A digital phase locked loop (DPLL) 90 is used to recover the transmit service clock Fx. The digital phase locked loop 90 receives the rwr signal from the cell disassembler via line 83 and generates the rrd signal on line 87 which reads data out of the buffer 82 on line 89 for transmission into the decoder 72. The role of the phase locked loop 90 is to cause Fr, the frequency of the rrd signal, to approach the transmit service clock frequency Fx as closely as possible. The phase loop 90 (which is discussed in detail in the above-identified U.S. patent application Ser. No. 07/429,840) comprises a phase detector (not shown) which monitors the occupancy of the buffer 82, a low pass filter (not shown), and a voltage controlled oscillator (not shown) which outputs the read signal rrd. The center frequency of the voltage controlled oscillator is chosen to be as close as possible to the nominal frequency of transmit service clock. The digital phase lock loop monitors the occupancy level of the buffer 82 and regulates rrd to maintain the occupancy level of the buffer 82 within a certain range.

The service clock recovery is achieved due to the fact that the rate at which information is written into the transmit-buffer 74 at the transmit-end is directly proportional to the service clock frequency Fx. Therefore, the transmit service clock can be recovered at the receive-end by averaging the rate at which information is read out of the receive-buffer 82 and transferred to the decoder 72. By averaging the rate at which information is read from the receive-buffer 82 Fr is made to approach Fx and the signal rrd at the receive-end is made to approach xwr at the transmit-end. Thus, the service clock frequency has been recovered at the receive-end.

As indicated above, the above-described clock recovery scheme is not applicable to a variable bit rate source.

A clock recovery scheme for a variable bit rate source in accordance with the present invention is illustrated in FIG. 4. In FIG. 4, the variable bit rate coder 170 wishes to send information via the network 100 to the decoder 172.

The variable bit rate coder 170 makes uses of the service clock 76 of frequency Fx as a sampling clock. However, even though this sampling clock is of constant frequency, the rate at which information comes out of the coder 170 on line 75 is not directly proportional to this sampling frequency. Rather, information coming out of the variable bit rate coder 170 is a function of picture variations. Thus, if there are no changes between two consecutive picture frames, then no information is transmitted on line 75. Accordingly, the write signal xwr on line 177 for writing data into the transmit-buffer 74 is not periodic. Instead, this signal is random because it depends on random picture variations. The write signal xwr is derived by the decoder 170 from the clock signal produced by the clock 76 whenever valid data is to be written into the buffer 74. Thus the service clock signal is transmitted to the coder 170 on line 79. Data written into the transmit-buffer 74 is formatted into cells by the cell assembler 78 and inserted into an asynchronous transfer mode bit stream for transmission via the network 100.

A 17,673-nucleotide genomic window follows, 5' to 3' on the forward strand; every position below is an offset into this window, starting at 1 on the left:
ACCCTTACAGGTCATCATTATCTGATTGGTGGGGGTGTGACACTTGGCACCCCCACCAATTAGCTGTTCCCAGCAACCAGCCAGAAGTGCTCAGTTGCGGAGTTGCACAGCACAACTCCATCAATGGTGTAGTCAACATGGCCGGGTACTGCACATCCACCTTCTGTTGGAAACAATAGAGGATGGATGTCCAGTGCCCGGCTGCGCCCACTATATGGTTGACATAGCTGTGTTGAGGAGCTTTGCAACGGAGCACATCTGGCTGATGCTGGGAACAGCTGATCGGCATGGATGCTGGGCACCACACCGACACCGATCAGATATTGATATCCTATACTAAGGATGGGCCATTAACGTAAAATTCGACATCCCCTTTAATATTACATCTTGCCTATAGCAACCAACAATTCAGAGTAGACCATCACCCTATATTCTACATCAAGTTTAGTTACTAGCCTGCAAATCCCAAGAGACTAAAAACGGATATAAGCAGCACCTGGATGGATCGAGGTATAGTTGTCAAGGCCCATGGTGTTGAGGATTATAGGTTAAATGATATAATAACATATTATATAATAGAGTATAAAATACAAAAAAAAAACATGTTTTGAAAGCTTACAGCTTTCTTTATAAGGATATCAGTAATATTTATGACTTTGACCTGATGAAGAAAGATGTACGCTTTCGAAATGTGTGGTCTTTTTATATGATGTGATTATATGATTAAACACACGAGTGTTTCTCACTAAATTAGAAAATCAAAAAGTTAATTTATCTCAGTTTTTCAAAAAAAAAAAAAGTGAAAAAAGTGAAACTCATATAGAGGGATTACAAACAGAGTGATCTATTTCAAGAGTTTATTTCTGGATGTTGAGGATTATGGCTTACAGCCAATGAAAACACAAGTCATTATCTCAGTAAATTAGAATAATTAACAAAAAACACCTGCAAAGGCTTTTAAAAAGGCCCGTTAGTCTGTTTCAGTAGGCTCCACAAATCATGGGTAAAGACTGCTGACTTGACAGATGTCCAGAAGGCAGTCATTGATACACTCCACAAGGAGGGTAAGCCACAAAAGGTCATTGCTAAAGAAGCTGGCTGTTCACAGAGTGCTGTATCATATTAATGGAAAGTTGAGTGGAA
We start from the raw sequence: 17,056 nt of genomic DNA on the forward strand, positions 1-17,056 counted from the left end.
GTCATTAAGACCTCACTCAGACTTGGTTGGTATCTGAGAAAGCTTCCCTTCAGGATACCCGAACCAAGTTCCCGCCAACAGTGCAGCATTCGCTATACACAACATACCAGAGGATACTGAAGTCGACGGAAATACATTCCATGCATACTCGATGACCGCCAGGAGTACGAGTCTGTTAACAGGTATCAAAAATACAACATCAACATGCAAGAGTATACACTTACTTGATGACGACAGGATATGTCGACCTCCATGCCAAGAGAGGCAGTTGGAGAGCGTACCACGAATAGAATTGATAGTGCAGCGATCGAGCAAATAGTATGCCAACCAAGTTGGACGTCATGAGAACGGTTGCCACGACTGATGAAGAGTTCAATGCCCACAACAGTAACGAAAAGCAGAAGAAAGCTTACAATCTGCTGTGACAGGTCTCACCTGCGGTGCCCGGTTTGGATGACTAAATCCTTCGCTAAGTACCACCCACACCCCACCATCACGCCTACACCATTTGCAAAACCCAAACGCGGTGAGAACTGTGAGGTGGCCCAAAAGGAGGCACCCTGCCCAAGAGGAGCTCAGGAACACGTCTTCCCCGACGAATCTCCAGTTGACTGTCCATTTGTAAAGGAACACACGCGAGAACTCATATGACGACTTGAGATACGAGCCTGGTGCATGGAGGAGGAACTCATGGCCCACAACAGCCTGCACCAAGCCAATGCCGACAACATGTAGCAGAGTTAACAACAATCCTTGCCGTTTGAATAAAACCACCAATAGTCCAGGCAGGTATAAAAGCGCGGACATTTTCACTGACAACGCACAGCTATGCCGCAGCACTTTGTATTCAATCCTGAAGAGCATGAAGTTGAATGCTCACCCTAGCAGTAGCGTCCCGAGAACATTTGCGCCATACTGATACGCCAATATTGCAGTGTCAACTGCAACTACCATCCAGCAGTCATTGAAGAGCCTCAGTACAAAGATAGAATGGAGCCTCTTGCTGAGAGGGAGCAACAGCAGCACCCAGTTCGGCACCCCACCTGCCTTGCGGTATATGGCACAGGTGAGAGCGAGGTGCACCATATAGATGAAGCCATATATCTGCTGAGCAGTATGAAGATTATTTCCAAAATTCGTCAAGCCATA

In this case, in order to be able to recover the transmit service clock frequency Fx at the receive-end, a timing cell pulse generator 190 is utilized to generate a stream of timing cells at rate directly proportional to the transmit service clock frequency Fx. In particular, the timing cell pulse generator 190 generates pulses at a rate proportional to Fx to tell the cell assembler 78 when to generate timing cells. In response to these pulses, the cell assembler generates timing cells which along with the data cells are transmitted in the ATM bit stream to the receiver.

At the receive-end, the timing cells and data cells are received at the cell disassembler 80. The data from the data cells are written into the receive-buffer 82 via line 85 under the control of the rwr signal generated by the cell disassembler on line 81. Information from the timing cells is transmitted to the timing cells receive unit 192 via lines 185. The timing cells receive unit 192 generates a pulse which is transmitted on line 199 to the digital phase locked loop 90' every time a timing cell is received. The digital phase locked loop 90' generates a read signal rrd on line 87 at a frequency Fr which reads the received data out of the buffer 82 and transfers this data to the decoder 172 via line 89. The frequency Fr is generated by the phase locked loop 90' to be proportional to the average rate at which timing cells are received and thus proportional to the transmit-end service clock frequency Fx. In this manner the transmit-end service clock is recovered at the receive-end for a variable bit rate service.